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Edgar Lee Masters' "John M. Church"

Edgar Lee Masters' classic work, "Spoon River Anthology," offers a fascinating character study of the American mind in the mid-20th-century.

Edgar Lee Masters, Esq.

Edgar Lee Masters, Esq.

Introduction and Text of "John M. Church"

In Edgar Lee Masters’ "John M. Church" from the American classic, Spoon River Anthology, the speaker sums up his life in a brief twelve-line versanelle. Once again, readers encounter in Mr. Church, a lawyer, and as usual, lawyers do not fare so well in the hands of Edgar Lee Masters, whom readers are likely to take seriously because Masters himself made his living an attorney for thirty years.

Masters had even served for a number of years as a law partner with Clarence Darrow, who later become widely known after he faced off against another famous lawyer, William Jennings Bryan, in the Scopes Trial (The State of Tennessee v. John Thomas Scopes), also known as "The Monkey Trial."

John M. Church

I was attorney for the "Q"
And the Indemnity Company which insured
The owners of the mine.
I pulled the wires with judge and jury,
And the upper courts, to beat the claims
Of the crippled, the widow and orphan,
And made a fortune thereat.
The bar association sang my praises
In a high-flown resolution.
And the floral tributes were many—
But the rats devoured my heart
And a snake made a nest in my skull!

Reading of "John M. Church"

Commentary

Edgar Lee Masters' character, John M. Church, a devious attorney, frames his lament in a versanelle style poem.

First Movement: A Legal Eagle

I was attorney for the "Q"
And the Indemnity Company which insured
The owners of the mine.

Mr. Church begins by naming the entities for which he served as a legal counselor. He mentions the Chicago, Burlington, and Quincy Railroad, nicknamed the "Q" by locals. This company is not a fictional construct; it actually existed and still exists as the Burlington Northern & Santa Fe Railway, its name having been abbreviated to the BNSF Railway Company in 2005. The attorney also worked for the insurance company that covered the mine owners. The speaker pulls at the heart strings of bellyachers who remain of the stereotyping mindset that all lawyers and financially successful companies engage in capitalistic evil.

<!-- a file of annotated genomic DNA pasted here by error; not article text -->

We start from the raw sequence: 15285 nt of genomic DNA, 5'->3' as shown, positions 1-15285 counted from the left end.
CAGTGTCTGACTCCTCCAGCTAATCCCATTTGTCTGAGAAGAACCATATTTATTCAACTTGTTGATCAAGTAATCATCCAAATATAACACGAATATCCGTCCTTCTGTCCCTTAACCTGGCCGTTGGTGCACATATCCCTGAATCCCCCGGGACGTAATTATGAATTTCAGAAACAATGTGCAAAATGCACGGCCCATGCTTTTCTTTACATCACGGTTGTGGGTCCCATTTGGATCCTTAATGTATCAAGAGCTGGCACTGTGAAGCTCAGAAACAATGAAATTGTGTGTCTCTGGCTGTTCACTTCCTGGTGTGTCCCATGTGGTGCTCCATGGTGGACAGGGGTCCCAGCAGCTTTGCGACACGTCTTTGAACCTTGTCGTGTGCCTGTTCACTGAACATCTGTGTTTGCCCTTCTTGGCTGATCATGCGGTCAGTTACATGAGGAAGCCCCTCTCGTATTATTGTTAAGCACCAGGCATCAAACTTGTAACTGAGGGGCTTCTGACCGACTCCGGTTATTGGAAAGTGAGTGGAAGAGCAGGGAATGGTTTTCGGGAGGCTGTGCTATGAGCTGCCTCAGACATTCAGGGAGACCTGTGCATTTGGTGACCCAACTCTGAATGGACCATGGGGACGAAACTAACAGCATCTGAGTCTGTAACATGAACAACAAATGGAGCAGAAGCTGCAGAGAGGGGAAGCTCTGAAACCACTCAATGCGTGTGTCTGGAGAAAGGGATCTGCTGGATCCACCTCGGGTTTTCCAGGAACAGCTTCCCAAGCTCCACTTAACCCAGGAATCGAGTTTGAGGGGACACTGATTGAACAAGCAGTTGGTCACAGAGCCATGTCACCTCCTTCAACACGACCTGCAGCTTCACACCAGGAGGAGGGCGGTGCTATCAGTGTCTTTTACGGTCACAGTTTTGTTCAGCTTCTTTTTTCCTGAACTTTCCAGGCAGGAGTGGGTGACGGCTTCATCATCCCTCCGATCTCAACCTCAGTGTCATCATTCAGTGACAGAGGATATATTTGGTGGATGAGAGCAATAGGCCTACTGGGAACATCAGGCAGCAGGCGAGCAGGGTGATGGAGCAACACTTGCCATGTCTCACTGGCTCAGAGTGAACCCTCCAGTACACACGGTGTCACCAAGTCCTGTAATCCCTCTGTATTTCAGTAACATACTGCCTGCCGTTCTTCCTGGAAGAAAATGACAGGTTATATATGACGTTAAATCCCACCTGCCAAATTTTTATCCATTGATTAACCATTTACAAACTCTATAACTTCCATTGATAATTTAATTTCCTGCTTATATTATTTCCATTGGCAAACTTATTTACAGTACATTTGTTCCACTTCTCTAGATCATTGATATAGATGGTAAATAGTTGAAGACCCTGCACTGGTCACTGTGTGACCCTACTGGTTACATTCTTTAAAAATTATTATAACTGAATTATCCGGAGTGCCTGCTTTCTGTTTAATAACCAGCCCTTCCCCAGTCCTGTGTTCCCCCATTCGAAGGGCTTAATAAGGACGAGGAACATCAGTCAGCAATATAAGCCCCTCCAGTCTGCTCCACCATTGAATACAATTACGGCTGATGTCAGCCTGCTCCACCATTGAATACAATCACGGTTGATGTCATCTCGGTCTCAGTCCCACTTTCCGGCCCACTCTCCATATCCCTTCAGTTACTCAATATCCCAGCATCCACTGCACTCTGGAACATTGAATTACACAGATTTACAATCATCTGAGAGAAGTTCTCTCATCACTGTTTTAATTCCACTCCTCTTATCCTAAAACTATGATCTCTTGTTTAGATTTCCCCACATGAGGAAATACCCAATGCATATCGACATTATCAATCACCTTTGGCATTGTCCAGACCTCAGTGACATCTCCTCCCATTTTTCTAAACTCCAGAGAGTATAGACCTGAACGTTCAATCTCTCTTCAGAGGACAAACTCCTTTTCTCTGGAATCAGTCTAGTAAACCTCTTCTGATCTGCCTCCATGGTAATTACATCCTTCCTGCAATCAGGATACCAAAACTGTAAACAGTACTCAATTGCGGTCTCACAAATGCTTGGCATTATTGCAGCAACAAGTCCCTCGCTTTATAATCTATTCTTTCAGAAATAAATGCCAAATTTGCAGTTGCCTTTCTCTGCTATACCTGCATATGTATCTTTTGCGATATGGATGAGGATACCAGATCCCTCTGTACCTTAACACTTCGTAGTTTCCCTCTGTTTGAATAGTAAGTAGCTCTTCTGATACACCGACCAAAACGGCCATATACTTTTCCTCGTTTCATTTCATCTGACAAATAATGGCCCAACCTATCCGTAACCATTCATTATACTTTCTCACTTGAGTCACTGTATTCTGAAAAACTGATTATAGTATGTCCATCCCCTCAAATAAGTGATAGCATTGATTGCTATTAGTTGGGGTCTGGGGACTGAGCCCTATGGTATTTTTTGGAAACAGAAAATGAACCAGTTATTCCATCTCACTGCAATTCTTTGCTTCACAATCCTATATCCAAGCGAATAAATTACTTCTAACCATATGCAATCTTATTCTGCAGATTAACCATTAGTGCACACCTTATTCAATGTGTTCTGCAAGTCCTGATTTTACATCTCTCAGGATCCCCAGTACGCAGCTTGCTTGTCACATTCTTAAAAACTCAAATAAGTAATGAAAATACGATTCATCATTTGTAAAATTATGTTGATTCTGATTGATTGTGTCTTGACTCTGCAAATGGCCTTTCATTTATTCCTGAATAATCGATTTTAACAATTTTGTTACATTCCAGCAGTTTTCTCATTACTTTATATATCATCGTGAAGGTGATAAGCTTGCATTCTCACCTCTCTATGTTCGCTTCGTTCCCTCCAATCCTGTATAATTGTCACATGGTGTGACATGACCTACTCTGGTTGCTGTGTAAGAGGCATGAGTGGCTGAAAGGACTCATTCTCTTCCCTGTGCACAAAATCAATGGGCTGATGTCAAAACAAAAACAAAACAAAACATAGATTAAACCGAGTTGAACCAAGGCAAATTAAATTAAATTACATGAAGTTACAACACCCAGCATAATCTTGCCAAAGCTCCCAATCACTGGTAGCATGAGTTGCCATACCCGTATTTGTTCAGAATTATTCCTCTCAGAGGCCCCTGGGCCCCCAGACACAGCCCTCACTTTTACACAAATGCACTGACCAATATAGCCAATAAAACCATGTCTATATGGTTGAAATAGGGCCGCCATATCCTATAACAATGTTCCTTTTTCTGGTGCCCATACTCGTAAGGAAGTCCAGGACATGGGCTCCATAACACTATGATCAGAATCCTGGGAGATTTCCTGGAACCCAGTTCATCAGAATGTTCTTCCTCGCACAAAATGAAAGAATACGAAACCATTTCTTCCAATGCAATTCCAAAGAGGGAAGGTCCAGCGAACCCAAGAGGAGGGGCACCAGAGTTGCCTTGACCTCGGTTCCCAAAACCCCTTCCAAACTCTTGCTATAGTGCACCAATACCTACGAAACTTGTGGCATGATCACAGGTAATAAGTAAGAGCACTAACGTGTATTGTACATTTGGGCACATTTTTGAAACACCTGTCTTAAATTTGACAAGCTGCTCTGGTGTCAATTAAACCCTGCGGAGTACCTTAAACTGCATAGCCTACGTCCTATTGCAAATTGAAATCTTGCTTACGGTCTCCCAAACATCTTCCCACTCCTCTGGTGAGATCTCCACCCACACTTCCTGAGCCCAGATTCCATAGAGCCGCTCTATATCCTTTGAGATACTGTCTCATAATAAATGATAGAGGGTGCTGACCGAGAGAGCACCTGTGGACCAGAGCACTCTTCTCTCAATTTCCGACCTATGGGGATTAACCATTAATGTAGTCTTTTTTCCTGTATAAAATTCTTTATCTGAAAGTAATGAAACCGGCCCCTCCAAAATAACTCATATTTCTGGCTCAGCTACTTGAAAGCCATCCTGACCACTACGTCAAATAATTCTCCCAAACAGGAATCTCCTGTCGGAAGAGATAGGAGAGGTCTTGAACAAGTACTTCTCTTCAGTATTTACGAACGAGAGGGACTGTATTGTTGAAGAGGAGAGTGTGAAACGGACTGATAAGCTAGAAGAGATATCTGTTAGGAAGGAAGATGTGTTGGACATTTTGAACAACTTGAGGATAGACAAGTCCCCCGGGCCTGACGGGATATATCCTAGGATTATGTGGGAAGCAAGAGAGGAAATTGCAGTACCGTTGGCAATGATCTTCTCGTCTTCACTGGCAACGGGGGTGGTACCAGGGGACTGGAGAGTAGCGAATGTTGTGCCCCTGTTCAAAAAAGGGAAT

Thus this speaker is setting himself up to be understood as belonging to that heinous crowd of the truth challenged. Still, his report will ring true on many levels even for the evenminded and well-tempered. That this speaker/attorney would denigrate his own profession along with his own moral turpitude simply adds the degenerate nature that he, as well as so many of the Spoon River inmates, will display.

Second Movement: Lowering Himself

I pulled the wires with judge and jury,
And the upper courts, to beat the claims
Of the crippled, the widow and orphan,
And made a fortune thereat.

Mr. Church then lowers himself even further into the pits of hell by admitting that he became obscenely rich by ripping off the underprivileged, such as widows, orphans, and the crippled: that nineteenth- and early twentieth-century triumvirate of politically correct privileged victims. He managed to achieve this status by "pull[ing] the wires" of the judges and juries before which he appeared.

Because victimhood knows no clime or time, the speaker can easily gain credibility by pitting himself and his ilk against pitiful widows, orphans, and crippled folks. One might speculate that his realization of guilty scoundrelism might be coming too late, even for the in crowd well-versed on the privilege of victimhood.

Third Movement: Lobbing a Brick

The bar association sang my praises
In a high-flown resolution.
And the floral tributes were many—
But the rats devoured my heart
And a snake made a nest in my skull!

The speaker then lobs a brick at the bar association because it praised him for his shyster ways bestowing on him a resolution that he considers "high flown," suggesting that the group had praised him and his shenanigans to the sky. Then the lawyer moves quickly to his afterlife status when he received many flowers for his funeral. But despite all the praise and attention he garnered practicing his profession, his dead body has been assaulted: his heart has been consumed by rats, and inside his skull a snake has built a nest.

Mr. Church seems to be suggesting that such eating away at his body parts is, no doubt, final justice for one who so cravenly ate away at the lives of the widowed, the orphaned, and the crippled. The final image of the skull housing a snake's nest offers a stark punchline for the versanelle form, in which the lawyer has made his cryptic statement about the character flaws of certain members of the human family.

This content is accurate and true to the best of the author’s knowledge and is not meant to substitute for formal and individualized advice from a qualified professional.

© 2017 Linda Sue Grimes

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